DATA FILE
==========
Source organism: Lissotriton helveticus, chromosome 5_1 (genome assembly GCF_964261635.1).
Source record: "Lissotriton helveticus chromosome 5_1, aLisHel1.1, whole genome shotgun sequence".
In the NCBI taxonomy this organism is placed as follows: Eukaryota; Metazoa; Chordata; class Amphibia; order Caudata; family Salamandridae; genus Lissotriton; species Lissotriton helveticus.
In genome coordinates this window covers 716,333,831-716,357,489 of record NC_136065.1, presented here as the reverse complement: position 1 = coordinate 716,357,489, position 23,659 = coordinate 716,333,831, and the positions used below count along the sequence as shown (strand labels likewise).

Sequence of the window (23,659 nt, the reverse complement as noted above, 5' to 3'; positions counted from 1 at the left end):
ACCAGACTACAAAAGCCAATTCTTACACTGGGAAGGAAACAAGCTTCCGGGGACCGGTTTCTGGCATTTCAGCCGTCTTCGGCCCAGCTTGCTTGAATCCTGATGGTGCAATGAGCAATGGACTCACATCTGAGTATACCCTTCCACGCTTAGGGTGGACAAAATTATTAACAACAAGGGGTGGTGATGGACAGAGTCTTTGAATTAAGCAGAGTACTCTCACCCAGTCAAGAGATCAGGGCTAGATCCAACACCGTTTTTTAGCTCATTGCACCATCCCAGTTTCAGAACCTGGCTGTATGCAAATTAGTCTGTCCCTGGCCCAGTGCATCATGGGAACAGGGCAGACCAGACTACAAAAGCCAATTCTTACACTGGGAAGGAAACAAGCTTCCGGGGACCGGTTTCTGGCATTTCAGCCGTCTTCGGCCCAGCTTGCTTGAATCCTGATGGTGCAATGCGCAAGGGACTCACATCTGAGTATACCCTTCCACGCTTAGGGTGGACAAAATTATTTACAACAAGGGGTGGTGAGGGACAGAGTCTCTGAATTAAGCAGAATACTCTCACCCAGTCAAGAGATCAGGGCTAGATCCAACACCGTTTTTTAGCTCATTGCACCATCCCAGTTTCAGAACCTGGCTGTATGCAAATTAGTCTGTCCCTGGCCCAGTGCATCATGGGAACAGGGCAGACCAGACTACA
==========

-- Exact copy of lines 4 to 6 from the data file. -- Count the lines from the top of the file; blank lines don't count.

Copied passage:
In genome coordinates this window covers 716,333,831-716,357,489 of record NC_136065.1, presented here as the reverse complement: position 1 = coordinate 716,357,489, position 23,659 = coordinate 716,333,831, and the positions used below count along the sequence as shown (strand labels likewise).

Sequence of the window (23,659 nt, the reverse complement as noted above, 5' to 3'; positions counted from 1 at the left end):
ACCAGACTACAAAAGCCAATTCTTACACTGGGAAGGAAACAAGCTTCCGGGGACCGGTTTCTGGCATTTCAGCCGTCTTCGGCCCAGCTTGCTTGAATCCTGATGGTGCAATGAGCAATGGACTCACATCTGAGTATACCCTTCCACGCTTAGGGTGGACAAAATTATTAACAACAAGGGGTGGTGATGGACAGAGTCTTTGAATTAAGCAGAGTACTCTCACCCAGTCAAGAGATCAGGGCTAGATCCAACACCGTTTTTTAGCTCATTGCACCATCCCAGTTTCAGAACCTGGCTGTATGCAAATTAGTCTGTCCCTGGCCCAGTGCATCATGGGAACAGGGCAGACCAGACTACAAAAGCCAATTCTTACACTGGGAAGGAAACAAGCTTCCGGGGACCGGTTTCTGGCATTTCAGCCGTCTTCGGCCCAGCTTGCTTGAATCCTGATGGTGCAATGCGCAAGGGACTCACATCTGAGTATACCCTTCCACGCTTAGGGTGGACAAAATTATTTACAACAAGGGGTGGTGAGGGACAGAGTCTCTGAATTAAGCAGAATACTCTCACCCAGTCAAGAGATCAGGGCTAGATCCAACACCGTTTTTTAGCTCATTGCACCATCCCAGTTTCAGAACCTGGCTGTATGCAAATTAGTCTGTCCCTGGCCCAGTGCATCATGGGAACAGGGCAGACCAGACTACA